BRIEF DESCRIPTION OF THE DRAWINGS

FIG. 1 is a rear perspective view of the aft most portion of a trailer of a tractor-trailer truck system with the subject invention installed on the rear surface and side surface of the trailer.

FIG. 2 a to 2 b are cross section views, in planes horizontal to the ground and perpendicular to the ground, of the wake flow conditions for a tractor-trailer system without the subject invention installed.

FIG. 2 c to 2 d are cross section views, in planes horizontal to the ground and perpendicular to the ground, of the wake flow conditions for a tractor-trailer system with the subject invention installed

FIG. 3 a to 3 d are side and top views of various ground vehicles with and without the subject invention installed.

FIG. 4 a to 4 h are three views drawings of the various panel leading edge and trailing edge treatment concepts.

FIG. 5 is a perspective view and cross section views of a vented panel concept installed on the base of a tractor trailer.

FIG. 6 a to 6 c is a perspective view and cross section views of various attachment and actuation concepts for the invention installed on the base of a tractor trailer with swing doors.

FIG. 7 is a perspective view and cross section views of the invention installed at the base side edge of a tractor trailer with swing doors.

FIG. 8 is a perspective view and cross section views of the attachment and actuation concept for the invention installed on the base of a tractor trailer with a rollup door.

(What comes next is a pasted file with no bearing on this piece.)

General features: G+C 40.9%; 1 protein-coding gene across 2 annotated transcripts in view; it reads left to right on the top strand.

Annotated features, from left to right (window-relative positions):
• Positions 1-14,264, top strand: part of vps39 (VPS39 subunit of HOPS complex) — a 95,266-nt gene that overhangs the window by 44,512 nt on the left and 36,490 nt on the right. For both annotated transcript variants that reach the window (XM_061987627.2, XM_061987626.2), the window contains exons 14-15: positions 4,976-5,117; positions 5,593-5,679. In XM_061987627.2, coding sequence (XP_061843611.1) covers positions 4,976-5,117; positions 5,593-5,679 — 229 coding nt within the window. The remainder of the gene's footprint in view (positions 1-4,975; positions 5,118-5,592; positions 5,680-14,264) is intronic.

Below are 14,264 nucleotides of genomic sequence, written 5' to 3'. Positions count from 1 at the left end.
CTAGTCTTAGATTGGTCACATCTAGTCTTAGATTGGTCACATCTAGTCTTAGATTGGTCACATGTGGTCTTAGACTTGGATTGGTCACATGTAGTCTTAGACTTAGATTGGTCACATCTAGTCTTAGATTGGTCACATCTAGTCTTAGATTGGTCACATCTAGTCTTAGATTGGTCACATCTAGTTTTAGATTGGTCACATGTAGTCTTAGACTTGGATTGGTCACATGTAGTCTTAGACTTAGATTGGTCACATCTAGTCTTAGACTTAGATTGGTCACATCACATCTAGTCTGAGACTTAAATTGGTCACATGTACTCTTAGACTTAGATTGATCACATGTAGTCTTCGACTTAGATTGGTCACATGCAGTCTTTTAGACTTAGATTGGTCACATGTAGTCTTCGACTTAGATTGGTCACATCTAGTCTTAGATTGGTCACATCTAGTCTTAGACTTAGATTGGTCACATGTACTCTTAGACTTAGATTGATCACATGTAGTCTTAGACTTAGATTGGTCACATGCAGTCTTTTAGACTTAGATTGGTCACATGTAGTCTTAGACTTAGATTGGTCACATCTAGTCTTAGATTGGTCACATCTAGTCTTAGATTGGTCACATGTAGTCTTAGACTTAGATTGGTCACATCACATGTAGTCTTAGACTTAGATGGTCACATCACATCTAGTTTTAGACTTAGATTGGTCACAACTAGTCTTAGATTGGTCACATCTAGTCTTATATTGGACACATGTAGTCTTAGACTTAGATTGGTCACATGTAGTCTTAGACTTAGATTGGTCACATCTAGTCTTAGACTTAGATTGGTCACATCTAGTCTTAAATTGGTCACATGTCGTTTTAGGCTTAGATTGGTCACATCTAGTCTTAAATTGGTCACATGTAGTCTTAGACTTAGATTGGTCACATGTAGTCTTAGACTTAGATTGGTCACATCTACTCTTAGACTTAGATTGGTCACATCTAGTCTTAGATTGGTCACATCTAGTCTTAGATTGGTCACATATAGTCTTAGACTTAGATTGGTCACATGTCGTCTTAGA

FIG. 9 a to 9 d are side views of alternate embodiments of the subject invention installed on a tractor-trailer truck.

FIG. 10 a to 10 d are side views of alternate embodiments of the subject invention installed on various ground vehicles.

FIG. 11 is a side rear perspective view of the aft portion of a trailer showing alternate embodiments of the subject invention.

DETAILED DESCRIPTION OF THE INVENTION

The following descriptions are of exemplary embodiments of the invention only, and are not intended to limit the scope, applicability or configuration of the invention in any way. Rather the following description is intended to provide a convenient illustration for implementing various embodiments of the invention. As will become apparent, various changes may be made in the function and arrangement of the elements described herein without departing from the spirit and scope of the invention. For example, though not specifically described, many shapes, widths, leading edge shapes, spacing and orientation of the forward extended plurality of panels, candidate vehicles that can benefit from the device, fabrication means and material, attachments means and material should be understood to fall within the scope of the present invention.